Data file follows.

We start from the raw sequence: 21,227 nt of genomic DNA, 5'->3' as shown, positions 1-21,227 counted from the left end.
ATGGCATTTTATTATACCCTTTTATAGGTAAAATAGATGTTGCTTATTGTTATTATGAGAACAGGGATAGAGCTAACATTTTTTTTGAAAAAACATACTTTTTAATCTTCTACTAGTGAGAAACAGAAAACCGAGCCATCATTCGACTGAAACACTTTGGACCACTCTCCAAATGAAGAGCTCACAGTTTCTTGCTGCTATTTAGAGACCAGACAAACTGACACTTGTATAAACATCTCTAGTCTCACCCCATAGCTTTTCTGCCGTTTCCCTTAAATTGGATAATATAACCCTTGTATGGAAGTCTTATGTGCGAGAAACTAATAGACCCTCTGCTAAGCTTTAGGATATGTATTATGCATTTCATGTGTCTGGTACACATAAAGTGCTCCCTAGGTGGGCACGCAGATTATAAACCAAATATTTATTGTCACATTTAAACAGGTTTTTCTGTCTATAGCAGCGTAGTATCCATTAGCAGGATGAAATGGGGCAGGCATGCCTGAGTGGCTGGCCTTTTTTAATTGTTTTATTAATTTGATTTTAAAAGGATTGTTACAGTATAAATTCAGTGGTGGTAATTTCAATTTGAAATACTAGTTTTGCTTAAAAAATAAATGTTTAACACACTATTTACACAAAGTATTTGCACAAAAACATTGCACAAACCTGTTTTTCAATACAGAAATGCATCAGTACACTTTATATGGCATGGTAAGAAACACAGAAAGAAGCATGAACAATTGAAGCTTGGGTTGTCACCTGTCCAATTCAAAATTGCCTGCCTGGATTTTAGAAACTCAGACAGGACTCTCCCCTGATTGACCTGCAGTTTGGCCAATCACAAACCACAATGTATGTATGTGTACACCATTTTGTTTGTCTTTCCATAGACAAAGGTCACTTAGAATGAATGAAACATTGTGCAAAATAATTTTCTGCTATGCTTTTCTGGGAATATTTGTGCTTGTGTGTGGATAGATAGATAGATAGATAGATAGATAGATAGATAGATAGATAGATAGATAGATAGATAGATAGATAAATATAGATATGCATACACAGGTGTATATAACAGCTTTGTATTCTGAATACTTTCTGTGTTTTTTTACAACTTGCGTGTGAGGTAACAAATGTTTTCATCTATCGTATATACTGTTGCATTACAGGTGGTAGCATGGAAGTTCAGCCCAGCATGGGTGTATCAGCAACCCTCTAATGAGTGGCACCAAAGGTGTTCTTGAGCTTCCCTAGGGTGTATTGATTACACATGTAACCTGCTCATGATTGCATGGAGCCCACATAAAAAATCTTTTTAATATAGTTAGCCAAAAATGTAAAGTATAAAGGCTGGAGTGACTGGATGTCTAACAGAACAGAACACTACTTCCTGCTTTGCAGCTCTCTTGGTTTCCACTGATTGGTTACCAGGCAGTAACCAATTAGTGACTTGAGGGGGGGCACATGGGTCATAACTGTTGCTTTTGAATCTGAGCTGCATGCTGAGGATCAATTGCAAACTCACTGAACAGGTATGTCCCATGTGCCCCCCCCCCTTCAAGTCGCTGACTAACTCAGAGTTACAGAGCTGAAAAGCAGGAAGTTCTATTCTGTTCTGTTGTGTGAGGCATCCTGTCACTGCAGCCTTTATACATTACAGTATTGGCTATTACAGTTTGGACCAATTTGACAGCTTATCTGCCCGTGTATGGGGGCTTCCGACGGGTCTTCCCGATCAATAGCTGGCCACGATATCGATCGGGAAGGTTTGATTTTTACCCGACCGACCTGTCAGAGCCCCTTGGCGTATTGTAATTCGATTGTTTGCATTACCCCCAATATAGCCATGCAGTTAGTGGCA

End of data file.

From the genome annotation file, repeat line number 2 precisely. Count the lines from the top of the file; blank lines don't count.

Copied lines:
ATGGCATTTTATTATACCCTTTTATAGGTAAAATAGATGTTGCTTATTGTTATTATGAGAACAGGGATAGAGCTAACATTTTTTTTGAAAAAACATACTTTTTAATCTTCTACTAGTGAGAAACAGAAAACCGAGCCATCATTCGACTGAAACACTTTGGACCACTCTCCAAATGAAGAGCTCACAGTTTCTTGCTGCTATTTAGAGACCAGACAAACTGACACTTGTATAAACATCTCTAGTCTCACCCCATAGCTTTTCTGCCGTTTCCCTTAAATTGGATAATATAACCCTTGTATGGAAGTCTTATGTGCGAGAAACTAATAGACCCTCTGCTAAGCTTTAGGATATGTATTATGCATTTCATGTGTCTGGTACACATAAAGTGCTCCCTAGGTGGGCACGCAGATTATAAACCAAATATTTATTGTCACATTTAAACAGGTTTTTCTGTCTATAGCAGCGTAGTATCCATTAGCAGGATGAAATGGGGCAGGCATGCCTGAGTGGCTGGCCTTTTTTAATTGTTTTATTAATTTGATTTTAAAAGGATTGTTACAGTATAAATTCAGTGGTGGTAATTTCAATTTGAAATACTAGTTTTGCTTAAAAAATAAATGTTTAACACACTATTTACACAAAGTATTTGCACAAAAACATTGCACAAACCTGTTTTTCAATACAGAAATGCATCAGTACACTTTATATGGCATGGTAAGAAACACAGAAAGAAGCATGAACAATTGAAGCTTGGGTTGTCACCTGTCCAATTCAAAATTGCCTGCCTGGATTTTAGAAACTCAGACAGGACTCTCCCCTGATTGACCTGCAGTTTGGCCAATCACAAACCACAATGTATGTATGTGTACACCATTTTGTTTGTCTTTCCATAGACAAAGGTCACTTAGAATGAATGAAACATTGTGCAAAATAATTTTCTGCTATGCTTTTCTGGGAATATTTGTGCTTGTGTGTGGATAGATAGATAGATAGATAGATAGATAGATAGATAGATAGATAGATAGATAGATAGATAGATAGATAAATATAGATATGCATACACAGGTGTATATAACAGCTTTGTATTCTGAATACTTTCTGTGTTTTTTTACAACTTGCGTGTGAGGTAACAAATGTTTTCATCTATCGTATATACTGTTGCATTACAGGTGGTAGCATGGAAGTTCAGCCCAGCATGGGTGTATCAGCAACCCTCTAATGAGTGGCACCAAAGGTGTTCTTGAGCTTCCCTAGGGTGTATTGATTACACATGTAACCTGCTCATGATTGCATGGAGCCCACATAAAAAATCTTTTTAATATAGTTAGCCAAAAATGTAAAGTATAAAGGCTGGAGTGACTGGATGTCTAACAGAACAGAACACTACTTCCTGCTTTGCAGCTCTCTTGGTTTCCACTGATTGGTTACCAGGCAGTAACCAATTAGTGACTTGAGGGGGGGCACATGGGTCATAACTGTTGCTTTTGAATCTGAGCTGCATGCTGAGGATCAATTGCAAACTCACTGAACAGGTATGTCCCATGTGCCCCCCCCCCTTCAAGTCGCTGACTAACTCAGAGTTACAGAGCTGAAAAGCAGGAAGTTCTATTCTGTTCTGTTGTGTGAGGCATCCTGTCACTGCAGCCTTTATACATTACAGTATTGGCTATTACAGTTTGGACCAATTTGACAGCTTATCTGCCCGTGTATGGGGGCTTCCGACGGGTCTTCCCGATCAATAGCTGGCCACGATATCGATCGGGAAGGTTTGATTTTTACCCGACCGACCTGTCAGAGCCCCTTGGCGTATTGTAATTCGATTGTTTGCATTACCCCCAATATAGCCATGCAGTTAGTGGCA